I ask because I get too hot on master and I like the mix. I don't want to change anything. I want to keep it there as it is, but maintain the same volume. Some people tell me that a limiter is a compressor and when I put a limiter on the master that is why my signal gets quieter. But I need the same volume. The only solution I think is to use a clipper. Is this right or wrong; what do you advise?
If by a "clipper" you mean something like a distortion pedal - in a word - "No". Definitely not. It's going to sound horrible. (Unless of course that's what you want.)
You need to reduce the level at least at your master fader, and/or possibly pull back the faders of the various channels in the mix. (As a general rule, the more channels you are mixing together, the lower the average level of the input faders should be.)
If you want to keep the mix more or less the same, you just pull each one back by the same amount.
Assuming your question is dealing with pre-recorded tracks that aren't already into your clipping range and you are having problems with the main output being too loud when you mix:
No, when dealing with high signal levels a clipper is going to create distortion. A clipper can be used pre limiter/compressor.
Here's a good explanation: clipping vs limiting
Usually on the master output you may add a compressor to maintain the perceived volume level while reducing the over all level to the range you want. The Compressor will have a gain setting, and you can adjust the amount of compression vs gain to adjust the sound of your master output.
That being said, the better approach is to use compression and EQ on the individual tracks to get the master output to sound the way you want at the volume you want. Compressing the master is usually done at the Mastering stage, and you shouldn't be relying on compressing the master output to make your mix sound the way you want.
You like your mix because your DAW and soundcard have headroom. You can go past the nominal 0dBFS and still have it work, because of headroom in the software and electronics. A CD or MP3 has no headroom, so it will clip if you go past 0dB. Clipping sounds "broken" and is absolutely unacceptable on your master mix.
The result is that however much you like your current mix, you cannot record it. This is pretty normal for novice mixers, so don't be too disappointed.
Generally a mix engineer will aim for a peak of around -3dB to -6dB, to give the mastering engineer. From there, the mastering engineer uses their skill with limiters and EQ to push this level louder to peak at 0dBFS without clipping. This is a skilled job.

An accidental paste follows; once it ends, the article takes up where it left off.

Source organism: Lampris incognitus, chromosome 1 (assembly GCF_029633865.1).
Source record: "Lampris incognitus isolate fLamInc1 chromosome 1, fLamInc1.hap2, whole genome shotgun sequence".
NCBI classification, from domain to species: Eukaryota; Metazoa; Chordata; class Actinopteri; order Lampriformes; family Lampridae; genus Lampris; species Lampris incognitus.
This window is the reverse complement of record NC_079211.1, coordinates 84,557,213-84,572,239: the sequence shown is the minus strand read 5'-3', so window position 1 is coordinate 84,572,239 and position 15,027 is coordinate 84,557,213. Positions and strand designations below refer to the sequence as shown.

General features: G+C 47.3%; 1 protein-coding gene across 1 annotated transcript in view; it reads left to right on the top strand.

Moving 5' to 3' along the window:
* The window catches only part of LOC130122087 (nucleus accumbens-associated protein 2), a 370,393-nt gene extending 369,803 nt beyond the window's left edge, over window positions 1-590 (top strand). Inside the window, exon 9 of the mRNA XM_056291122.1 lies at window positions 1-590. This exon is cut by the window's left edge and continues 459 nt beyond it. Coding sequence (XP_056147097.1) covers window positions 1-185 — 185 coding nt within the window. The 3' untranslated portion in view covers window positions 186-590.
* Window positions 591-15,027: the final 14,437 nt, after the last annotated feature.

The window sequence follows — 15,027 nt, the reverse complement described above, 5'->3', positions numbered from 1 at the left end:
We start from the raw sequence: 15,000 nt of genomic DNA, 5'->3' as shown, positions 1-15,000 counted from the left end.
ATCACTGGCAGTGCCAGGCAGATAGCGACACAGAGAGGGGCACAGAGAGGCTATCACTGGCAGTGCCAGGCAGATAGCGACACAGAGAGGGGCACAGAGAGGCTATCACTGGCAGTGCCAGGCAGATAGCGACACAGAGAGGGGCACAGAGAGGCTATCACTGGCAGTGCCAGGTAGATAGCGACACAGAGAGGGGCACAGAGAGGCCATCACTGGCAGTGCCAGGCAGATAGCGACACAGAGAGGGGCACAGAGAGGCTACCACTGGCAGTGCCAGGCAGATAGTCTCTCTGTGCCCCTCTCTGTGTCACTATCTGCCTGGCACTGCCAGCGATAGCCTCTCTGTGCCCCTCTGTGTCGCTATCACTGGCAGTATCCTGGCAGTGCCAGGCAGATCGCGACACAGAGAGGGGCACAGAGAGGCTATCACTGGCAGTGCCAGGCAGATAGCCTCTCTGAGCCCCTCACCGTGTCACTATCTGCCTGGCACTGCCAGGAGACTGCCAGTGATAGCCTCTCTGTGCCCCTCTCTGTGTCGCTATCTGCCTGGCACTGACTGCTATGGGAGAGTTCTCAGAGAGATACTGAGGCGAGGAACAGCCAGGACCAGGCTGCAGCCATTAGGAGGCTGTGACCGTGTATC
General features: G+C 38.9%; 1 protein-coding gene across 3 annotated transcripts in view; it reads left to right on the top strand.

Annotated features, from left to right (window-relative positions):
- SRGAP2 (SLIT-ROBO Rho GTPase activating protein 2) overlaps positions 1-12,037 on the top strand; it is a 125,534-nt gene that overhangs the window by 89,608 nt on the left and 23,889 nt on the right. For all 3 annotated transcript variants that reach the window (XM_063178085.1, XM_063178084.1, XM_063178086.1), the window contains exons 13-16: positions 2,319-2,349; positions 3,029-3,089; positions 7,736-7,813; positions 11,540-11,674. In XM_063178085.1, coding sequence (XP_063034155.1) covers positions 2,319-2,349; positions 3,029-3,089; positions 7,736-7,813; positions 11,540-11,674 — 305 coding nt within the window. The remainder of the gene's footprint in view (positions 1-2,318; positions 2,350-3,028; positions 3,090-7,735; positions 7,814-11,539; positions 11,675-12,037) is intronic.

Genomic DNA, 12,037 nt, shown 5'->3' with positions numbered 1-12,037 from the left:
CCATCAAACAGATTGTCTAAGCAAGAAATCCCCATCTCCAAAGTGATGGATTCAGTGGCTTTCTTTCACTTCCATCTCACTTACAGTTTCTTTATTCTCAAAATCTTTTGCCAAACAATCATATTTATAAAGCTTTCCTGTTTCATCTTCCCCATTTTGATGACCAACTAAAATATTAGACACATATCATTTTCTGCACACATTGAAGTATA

You can do something like it yourself, of course, using plugins on your DAW (or even real hardware!). The 1176 was the classic mastering compressor-limiter, but there are many others. Your DAW almost certainly has some software limiters which do not try to emulate hardware but simply set levels. As you'll quickly find, setting this up so you don't mess up your mix takes some work.
A mix which has its elements well-controlled is a good start though. It's usually easier to reduce large transients from signals on that signal, with a compressor or filter, instead of allowing everything to go through unchanged. Carving out frequency ranges for instruments, whether in the arrangement/playing or in the mix with EQ, can also help. And an arrangement which inherently doesn't try to be "everything louder than everything else" will also tend to record better.
Of course, if you like how your mix sounds then there's a simple solution. Turn down the master gain so that the mix never goes above 0dBFS, and print that. The level will be lower than commercial recordings, but that's not a big deal. When you're playing it, simply turn up the volume on whatever you're playing it on!
using clipping is actually a very common way of retaining the transient info and dynamics of your track, if the track can handle it. you'd basically be trading lack of dynamics for distortion, so it's a matter of context. many edm and hip hop tracks are mastered solely with a hardclipper because the distortion isn't audible, and the dynamic loss from a limiter is more noticeable.